Myrtle Beach awarded $40,000 grant to expand beach recycling eff - WMBFNews.com, Myrtle Beach/Florence SC, Weather

Myrtle Beach awarded $40,000 grant to expand beach recycling efforts

With the addition of 450 containers out on the sand, Myrtle Beach will have the largest full-scale recycling effort on the beach in the state, and it all started with 200 containers last year. (Source: WMBF News) With the addition of 450 containers out on the sand, Myrtle Beach will have the largest full-scale recycling effort on the beach in the state, and it all started with 200 containers last year. (Source: WMBF News)
Plastic, aluminum, newspaper, glass and cardboard can all be tossed into the bins, and with the new program, beach goers are happy with the new efforts. (Source: WMBF News) Plastic, aluminum, newspaper, glass and cardboard can all be tossed into the bins, and with the new program, beach goers are happy with the new efforts. (Source: WMBF News)

MYRTLE BEACH, SC (WMBF) - The city of Myrtle Beach has the ball rolling on cleaning up beaches one piece of garbage at a time. However, the city is asking that you do your part and actually start using them!

City leaders say that trash on the beach is a consistent problem. Last fall, they decided it was time to expand the recycling program, and have it in place by this summer.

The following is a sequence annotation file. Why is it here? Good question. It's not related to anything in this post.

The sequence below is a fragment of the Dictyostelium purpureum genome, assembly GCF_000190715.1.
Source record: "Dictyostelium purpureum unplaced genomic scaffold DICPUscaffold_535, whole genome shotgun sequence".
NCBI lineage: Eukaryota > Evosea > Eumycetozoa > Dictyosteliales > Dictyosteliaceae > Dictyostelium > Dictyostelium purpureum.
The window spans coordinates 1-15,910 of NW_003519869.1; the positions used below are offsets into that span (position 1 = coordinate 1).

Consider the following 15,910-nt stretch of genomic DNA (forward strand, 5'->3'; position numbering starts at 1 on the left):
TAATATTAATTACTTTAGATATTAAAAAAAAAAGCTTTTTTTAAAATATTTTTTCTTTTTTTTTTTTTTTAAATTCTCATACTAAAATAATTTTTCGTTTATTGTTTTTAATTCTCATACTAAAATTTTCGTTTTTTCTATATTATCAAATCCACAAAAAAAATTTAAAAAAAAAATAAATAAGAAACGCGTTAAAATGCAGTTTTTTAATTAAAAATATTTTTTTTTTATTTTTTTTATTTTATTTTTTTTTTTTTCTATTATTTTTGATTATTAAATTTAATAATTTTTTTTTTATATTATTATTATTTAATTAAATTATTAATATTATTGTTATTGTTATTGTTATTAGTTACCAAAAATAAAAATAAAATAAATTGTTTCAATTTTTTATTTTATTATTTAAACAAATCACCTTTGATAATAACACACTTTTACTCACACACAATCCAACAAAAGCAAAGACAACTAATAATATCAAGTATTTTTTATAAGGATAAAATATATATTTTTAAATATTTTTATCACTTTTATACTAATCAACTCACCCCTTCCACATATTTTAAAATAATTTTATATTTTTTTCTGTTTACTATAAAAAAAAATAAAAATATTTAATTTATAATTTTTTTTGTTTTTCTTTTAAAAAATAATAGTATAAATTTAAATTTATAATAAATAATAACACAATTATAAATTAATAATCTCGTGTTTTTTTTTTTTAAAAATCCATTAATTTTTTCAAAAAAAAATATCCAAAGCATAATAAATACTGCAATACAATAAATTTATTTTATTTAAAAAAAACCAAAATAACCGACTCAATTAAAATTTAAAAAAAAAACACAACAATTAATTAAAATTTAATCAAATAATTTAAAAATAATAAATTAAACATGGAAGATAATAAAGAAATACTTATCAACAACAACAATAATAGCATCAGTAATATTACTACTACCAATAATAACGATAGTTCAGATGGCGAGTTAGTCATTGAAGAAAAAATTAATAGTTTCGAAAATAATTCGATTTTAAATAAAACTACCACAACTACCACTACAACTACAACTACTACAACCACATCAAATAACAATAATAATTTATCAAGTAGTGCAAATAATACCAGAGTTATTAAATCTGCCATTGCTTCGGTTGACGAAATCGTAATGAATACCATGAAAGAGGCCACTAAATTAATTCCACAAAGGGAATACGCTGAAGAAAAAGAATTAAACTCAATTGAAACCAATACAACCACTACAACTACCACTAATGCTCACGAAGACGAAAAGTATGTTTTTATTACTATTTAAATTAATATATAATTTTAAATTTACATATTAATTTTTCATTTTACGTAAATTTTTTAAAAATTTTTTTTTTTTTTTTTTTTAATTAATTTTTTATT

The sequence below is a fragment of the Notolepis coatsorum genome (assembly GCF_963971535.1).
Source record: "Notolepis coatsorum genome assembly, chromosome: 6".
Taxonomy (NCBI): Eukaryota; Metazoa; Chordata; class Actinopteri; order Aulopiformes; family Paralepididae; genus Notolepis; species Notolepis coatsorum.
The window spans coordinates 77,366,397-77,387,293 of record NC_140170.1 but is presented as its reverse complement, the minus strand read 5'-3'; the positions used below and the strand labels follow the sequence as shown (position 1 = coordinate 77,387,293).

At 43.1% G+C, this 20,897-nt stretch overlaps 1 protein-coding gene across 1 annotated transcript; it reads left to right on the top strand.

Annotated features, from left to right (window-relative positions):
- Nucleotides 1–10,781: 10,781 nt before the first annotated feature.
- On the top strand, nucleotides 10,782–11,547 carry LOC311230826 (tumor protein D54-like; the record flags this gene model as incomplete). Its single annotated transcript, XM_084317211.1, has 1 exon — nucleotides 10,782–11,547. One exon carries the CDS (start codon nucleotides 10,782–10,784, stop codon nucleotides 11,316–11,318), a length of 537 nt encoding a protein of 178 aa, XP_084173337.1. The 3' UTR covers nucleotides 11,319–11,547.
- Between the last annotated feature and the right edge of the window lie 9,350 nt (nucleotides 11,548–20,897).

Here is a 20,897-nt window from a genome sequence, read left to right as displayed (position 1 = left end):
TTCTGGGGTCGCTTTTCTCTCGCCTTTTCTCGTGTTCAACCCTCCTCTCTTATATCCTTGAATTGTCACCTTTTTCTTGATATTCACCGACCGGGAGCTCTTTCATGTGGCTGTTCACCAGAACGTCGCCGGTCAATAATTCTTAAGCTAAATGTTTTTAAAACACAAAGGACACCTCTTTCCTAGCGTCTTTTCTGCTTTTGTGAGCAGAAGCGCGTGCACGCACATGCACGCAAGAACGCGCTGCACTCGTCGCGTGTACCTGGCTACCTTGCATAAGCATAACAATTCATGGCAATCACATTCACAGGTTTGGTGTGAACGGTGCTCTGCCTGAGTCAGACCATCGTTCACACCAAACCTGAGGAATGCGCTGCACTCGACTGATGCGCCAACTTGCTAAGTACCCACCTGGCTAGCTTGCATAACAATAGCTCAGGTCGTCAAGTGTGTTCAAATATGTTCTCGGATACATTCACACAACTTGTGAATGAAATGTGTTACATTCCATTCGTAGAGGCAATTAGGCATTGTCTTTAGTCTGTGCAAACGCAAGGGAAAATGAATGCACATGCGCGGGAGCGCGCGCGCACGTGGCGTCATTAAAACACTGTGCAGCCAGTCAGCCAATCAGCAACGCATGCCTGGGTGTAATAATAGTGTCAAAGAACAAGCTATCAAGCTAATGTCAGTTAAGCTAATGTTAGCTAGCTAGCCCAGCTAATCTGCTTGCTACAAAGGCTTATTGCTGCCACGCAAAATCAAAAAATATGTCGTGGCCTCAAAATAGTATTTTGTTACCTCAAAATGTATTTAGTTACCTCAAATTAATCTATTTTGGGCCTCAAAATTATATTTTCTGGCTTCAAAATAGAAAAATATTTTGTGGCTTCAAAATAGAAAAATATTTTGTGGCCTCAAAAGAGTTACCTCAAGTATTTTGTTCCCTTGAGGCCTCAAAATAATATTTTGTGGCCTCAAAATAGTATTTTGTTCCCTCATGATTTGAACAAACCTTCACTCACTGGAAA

With the addition of 450 containers out on the sand, Myrtle Beach will have the largest full-scale recycling effort on the beach in the state, and it all started with 200 containers last year.

Officials say the bins will be at the beginning of each access points, that way the Parks Division can collect recyclables and send them to the recycling center in Conway.

Plastic, aluminum, newspaper, glass and cardboard can all be tossed into the bins, and with the new program, beach goers are happy with the new efforts.

“The people who will use the recycling bins are the people who really do care about the beach, and there’s always those people who don’t and those are the people who leave their trash behind,” said Jim Brouwer, Myrtle Beach resident.

Jim Brouwer has lived in Myrtle Beach for over 35 years, and says he’s happy with the new recycling program.

 “It's probably like a lot of things, you need to test it out and see how many you need, but I'm glad to see it happening, I really am,” said Brouwer.

Last year the city says it picked up over 40 tons worth of recyclables just within the week of Fourth of July - a reason Jim says he spends 300 days a year picking up the trash.

“The worst is always Sunday morning after the Saturday night frivolities,” said Brouwer.

These new containers are a permanent addition. City leaders say they will be out here year round. Next, they’re hoping to expand the recycling program to area parks.

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